ἐπινέω -> allot by spinning, float on the top, swim upon, swim over, heap up, load with, heap upon, spin to, span

spiros

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Shouldn't ἐπινεῖν be ἐπινῆν as in https://lsj.gr/wiki/%E1%BC%90%CF%80%CE%B9%CE%BD%CE%AD%CF%89?

https://lsj.gr/wiki/heap
https://www.lsj.gr/wiki/pile

Woodhouse
« Last Edit: 27 Jun, 2020, 01:17:04 by spiros »


billberg23

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Theoretically, ἐπινῆν could be the dialectal (Doric, epic, or Ionic) present active infinitive of four different verbs, each with its own meaning and etymology (Beekes): cf. the Perseus analysis of νῆν:
νάω (flow): pres inf act (doric ionic)
νέω 1 (swim): pres inf act (epic doric)
νέω 2 (spin): pres inf act (epic doric)
νέω 3 (heap, pile up): pres inf act (epic doric)

However, the form ἐπινῆν is not attested in ancient Greek, while the Attic form ἐπινεῖν occurs twice (Antigonus Paradoxographus and Aelius Aristides), both times with the meaning “to swim upon.”  So Woodhouse is probably correct in constructing an Attic infinitive ἐπινεῖν from Aristotle’s use of the verb ἐπινέω.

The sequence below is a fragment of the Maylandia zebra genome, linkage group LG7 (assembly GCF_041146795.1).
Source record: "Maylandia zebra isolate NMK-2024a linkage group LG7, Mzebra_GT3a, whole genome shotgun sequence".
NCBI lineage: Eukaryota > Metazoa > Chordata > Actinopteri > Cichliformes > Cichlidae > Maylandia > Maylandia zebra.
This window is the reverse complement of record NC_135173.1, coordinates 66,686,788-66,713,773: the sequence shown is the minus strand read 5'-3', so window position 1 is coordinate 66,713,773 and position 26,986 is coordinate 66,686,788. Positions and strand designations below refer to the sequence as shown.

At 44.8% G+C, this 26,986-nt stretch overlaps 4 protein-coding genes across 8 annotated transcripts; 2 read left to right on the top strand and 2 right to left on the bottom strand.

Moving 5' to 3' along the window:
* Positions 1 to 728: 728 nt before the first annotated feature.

spiros

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I can find ἐπινῆν listed below as infinitive of ἐπινῶ/ἐπινέω. There is no result for ἐπινεῖν. Other infinitives: ἐπινήσειν, ἐπινῆσαι.

ἐπινῆν
λήμμα   μέρος   φωνή   χρόνος   έγκλιση
ἐπινῶ (ἐπινέω)   ρήμα   ενεργητική   ενεστώτας   απαρέμφατο
https://www.lexigram.gr/lex/arch/%E1%BC%90%CF%80%CE%B9%CE%BD%E1%BF%86%CE%BD#Hist5


billberg23

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Note that no ancient Greek text is cited.  The source for ἐπινῆν is probably someone who reconstructs this infinitive without understanding that it would be a non-standard, i.e. dialectal, form — if it exists anywhere in ancient Greek, which it doesn't.
As I mentioned, ἐπινεῖν is actually attested twice, once in Antigonus Paradoxographus, Historiarum mirabilium collectio 146.1.2, and once in Aelius Aristides, Πρὸς Πλάτωνα περὶ ῥητορικῆς (Jebb page 94, line 24).
 



 

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